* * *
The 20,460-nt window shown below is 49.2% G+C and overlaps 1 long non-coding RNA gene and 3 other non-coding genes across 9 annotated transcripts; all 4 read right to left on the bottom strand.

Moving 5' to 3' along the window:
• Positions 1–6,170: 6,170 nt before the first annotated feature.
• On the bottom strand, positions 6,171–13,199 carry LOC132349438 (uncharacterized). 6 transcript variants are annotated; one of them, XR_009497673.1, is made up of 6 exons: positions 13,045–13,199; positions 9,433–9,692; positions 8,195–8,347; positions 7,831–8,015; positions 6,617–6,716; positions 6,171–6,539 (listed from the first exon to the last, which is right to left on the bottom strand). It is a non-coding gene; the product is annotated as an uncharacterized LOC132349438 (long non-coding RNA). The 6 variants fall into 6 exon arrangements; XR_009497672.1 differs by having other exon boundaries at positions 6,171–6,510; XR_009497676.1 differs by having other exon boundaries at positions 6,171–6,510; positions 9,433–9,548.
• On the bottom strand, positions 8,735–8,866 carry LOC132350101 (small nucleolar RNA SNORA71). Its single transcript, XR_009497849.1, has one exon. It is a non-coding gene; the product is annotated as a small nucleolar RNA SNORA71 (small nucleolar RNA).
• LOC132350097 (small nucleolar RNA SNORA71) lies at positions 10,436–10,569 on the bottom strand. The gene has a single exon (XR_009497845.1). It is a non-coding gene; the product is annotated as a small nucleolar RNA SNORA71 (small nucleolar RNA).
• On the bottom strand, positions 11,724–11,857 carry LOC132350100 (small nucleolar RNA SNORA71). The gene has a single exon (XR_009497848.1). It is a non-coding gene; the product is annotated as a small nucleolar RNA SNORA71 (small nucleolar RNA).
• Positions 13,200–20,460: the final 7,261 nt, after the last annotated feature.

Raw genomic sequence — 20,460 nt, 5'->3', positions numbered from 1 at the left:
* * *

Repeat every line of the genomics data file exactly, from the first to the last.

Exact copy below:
The 20,460-nt window shown below is 49.2% G+C and overlaps 1 long non-coding RNA gene and 3 other non-coding genes across 9 annotated transcripts; all 4 read right to left on the bottom strand.

Moving 5' to 3' along the window:
• Positions 1–6,170: 6,170 nt before the first annotated feature.
• On the bottom strand, positions 6,171–13,199 carry LOC132349438 (uncharacterized). 6 transcript variants are annotated; one of them, XR_009497673.1, is made up of 6 exons: positions 13,045–13,199; positions 9,433–9,692; positions 8,195–8,347; positions 7,831–8,015; positions 6,617–6,716; positions 6,171–6,539 (listed from the first exon to the last, which is right to left on the bottom strand). It is a non-coding gene; the product is annotated as an uncharacterized LOC132349438 (long non-coding RNA). The 6 variants fall into 6 exon arrangements; XR_009497672.1 differs by having other exon boundaries at positions 6,171–6,510; XR_009497676.1 differs by having other exon boundaries at positions 6,171–6,510; positions 9,433–9,548.
• On the bottom strand, positions 8,735–8,866 carry LOC132350101 (small nucleolar RNA SNORA71). Its single transcript, XR_009497849.1, has one exon. It is a non-coding gene; the product is annotated as a small nucleolar RNA SNORA71 (small nucleolar RNA).
• LOC132350097 (small nucleolar RNA SNORA71) lies at positions 10,436–10,569 on the bottom strand. The gene has a single exon (XR_009497845.1). It is a non-coding gene; the product is annotated as a small nucleolar RNA SNORA71 (small nucleolar RNA).
• On the bottom strand, positions 11,724–11,857 carry LOC132350100 (small nucleolar RNA SNORA71). The gene has a single exon (XR_009497848.1). It is a non-coding gene; the product is annotated as a small nucleolar RNA SNORA71 (small nucleolar RNA).
• Positions 13,200–20,460: the final 7,261 nt, after the last annotated feature.

Raw genomic sequence — 20,460 nt, 5'->3', positions numbered from 1 at the left: